Why a former SoftBank partner is tackling mid-career drop-off for working mothers

June 1, 2022, 1:22 PM UTC

Good morning, Broadsheet readers! Jill Biden gets candid, the Platinum Jubilee will soon get underway, and a former SoftBank partner is tackling mid-career drop-off for working women. Have a lovely Wednesday.

– Inflection point. As Kirthiga Reddy advanced in her career, becoming managing director for Facebook India and then the first female investing partner at SoftBank Vision Fund manager SoftBank Investment Advisors, she came up with a years-long strategy to balance her work and home lives.

“I decided early on that I was going to work really, really hard when my children were young,” she reflects now. “To be in a place to have more flexibility when they were teenagers.”

The strategy was a “personal choice,” says Reddy, whose children are now 16 and 19. And she watched women around her make different decisions. The experience has been on her mind as Reddy, who is now president of the women-led SPAC Athena Technology II, launches her next endeavor. The executive is the co-founder of Laddrr, a platform launching today that aims to prevent mid-career drop-off for working mothers, Fortune is the first to report.

Kirthiga Reddy, former SoftBank investing partner and cofounder of the new platform for midcareer women Laddrr.
Courtesy of Laddrr

Reddy, 50, cofounded the platform with Eightfold.ai CEO Ashutosh Garg, who came up with the idea after watching the career struggles his wife, engineer Shilpi Agarwal, encountered, like seeing interest from a hiring company dissipate when interviewers realized she was pregnant. Laddrr cites research from the Institute for Women’s Policy Research, which found that a year without employment can result in 39% lower pay for women; the think tank ThirdWay, meanwhile, found that pay for fathers increases by 6% with each additional child—a gap often referred to as the “motherhood penalty.”

Targeting women and managers in the U.S., Europe, and India, Laddrr aims to be an educational tool for women looking for support maintaining momentum in their careers or returning to the workforce after time spent as caregivers. To start, that will take the form of educational content about topics like how to talk to your manager about your parental leave and ways to stay up-to-date on skills during time away from a formal job. The website will also aim to reach companies and encourage organizations to do more to support mid-career employees who have children—not with at-home support as some platforms like Cleo offer, but with career development guidance tailored to their stage of life.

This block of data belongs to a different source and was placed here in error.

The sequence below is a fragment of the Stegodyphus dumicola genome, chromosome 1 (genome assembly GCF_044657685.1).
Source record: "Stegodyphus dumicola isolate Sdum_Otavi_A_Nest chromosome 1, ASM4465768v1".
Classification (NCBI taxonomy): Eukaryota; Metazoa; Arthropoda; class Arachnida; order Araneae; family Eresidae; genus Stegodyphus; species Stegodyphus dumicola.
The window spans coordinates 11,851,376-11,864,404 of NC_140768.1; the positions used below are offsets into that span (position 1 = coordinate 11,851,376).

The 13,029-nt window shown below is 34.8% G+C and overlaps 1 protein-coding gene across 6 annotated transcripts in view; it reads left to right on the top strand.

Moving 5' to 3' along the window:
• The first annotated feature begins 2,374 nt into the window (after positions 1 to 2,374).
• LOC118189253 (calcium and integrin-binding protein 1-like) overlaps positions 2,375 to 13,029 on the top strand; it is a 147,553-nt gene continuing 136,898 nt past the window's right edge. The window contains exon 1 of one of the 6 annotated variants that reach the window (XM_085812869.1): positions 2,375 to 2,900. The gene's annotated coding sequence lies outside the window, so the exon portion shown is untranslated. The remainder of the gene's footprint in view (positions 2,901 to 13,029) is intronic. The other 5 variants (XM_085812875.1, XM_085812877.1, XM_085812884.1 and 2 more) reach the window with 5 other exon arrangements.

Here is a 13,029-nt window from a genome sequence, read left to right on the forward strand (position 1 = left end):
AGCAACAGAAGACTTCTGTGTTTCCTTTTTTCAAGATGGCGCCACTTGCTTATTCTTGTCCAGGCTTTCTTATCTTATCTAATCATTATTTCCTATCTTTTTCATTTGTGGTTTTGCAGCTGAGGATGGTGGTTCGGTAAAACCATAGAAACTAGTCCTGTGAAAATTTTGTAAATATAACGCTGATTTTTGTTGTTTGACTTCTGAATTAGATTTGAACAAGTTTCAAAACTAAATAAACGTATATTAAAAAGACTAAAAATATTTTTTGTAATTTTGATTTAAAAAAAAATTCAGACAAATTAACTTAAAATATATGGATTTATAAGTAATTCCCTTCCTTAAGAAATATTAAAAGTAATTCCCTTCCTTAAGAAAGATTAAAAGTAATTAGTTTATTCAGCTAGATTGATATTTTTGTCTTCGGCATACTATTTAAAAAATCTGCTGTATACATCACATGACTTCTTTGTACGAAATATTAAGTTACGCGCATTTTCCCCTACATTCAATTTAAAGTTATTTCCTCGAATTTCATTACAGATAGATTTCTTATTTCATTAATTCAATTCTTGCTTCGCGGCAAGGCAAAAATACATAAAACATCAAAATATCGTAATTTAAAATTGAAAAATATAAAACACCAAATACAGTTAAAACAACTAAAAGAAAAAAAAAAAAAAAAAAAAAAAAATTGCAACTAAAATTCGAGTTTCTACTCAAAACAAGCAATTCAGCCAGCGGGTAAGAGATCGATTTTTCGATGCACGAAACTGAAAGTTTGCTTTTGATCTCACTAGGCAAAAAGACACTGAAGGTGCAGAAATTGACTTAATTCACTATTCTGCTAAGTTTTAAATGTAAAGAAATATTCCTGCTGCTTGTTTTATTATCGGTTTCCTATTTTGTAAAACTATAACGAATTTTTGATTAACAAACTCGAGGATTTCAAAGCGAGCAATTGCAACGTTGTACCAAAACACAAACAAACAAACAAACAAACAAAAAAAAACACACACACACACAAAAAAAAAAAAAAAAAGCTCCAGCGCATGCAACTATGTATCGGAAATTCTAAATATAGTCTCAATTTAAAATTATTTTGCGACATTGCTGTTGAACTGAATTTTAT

Reddy’s own experience is one example of the kind of role modeling the platform aims to offer. While her choice to prioritize work while her children were young with an anticipated family payoff down the road may not appeal to all parents, she thinks they should know it’s an option. “I’ve shared this with some younger moms as an alternate approach. They say, ‘That seems interesting. That resonates with me,'” she says. “And there might be a different model that resonates with other young moms, or a third one.”

Ultimately, Reddy and Garg’s goal is to share information with women at a critical point in their careers. As Reddy describes the informal information-gathering many women do when they have kids or seek to return to work: “It should not be a black box of discovery every single time.”

Emma Hinchliffe

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- At the Open. At the French Open on Monday, Chinese player Zheng Qinwen lost to Polish player Iga Swiatek after taking a medical break due to menstrual pain. “I really wish I can be (a) man (so) that I don't have to suffer from this,” Zheng told reporters after the match. Coco Gauff, the 18-year-old American tennis player, advanced to the semifinals after defeating athlete Sloane Stephens. Gauff will face Italian player Martina Trevisan on Thursday. 

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"This is what I say to the younger people in Congress—do you want to make a point or do you want to make a difference?"

- Rep. Karen Bass, Los Angeles mayoral candidate, on her shift from activism to pragmatism as an elected official. 

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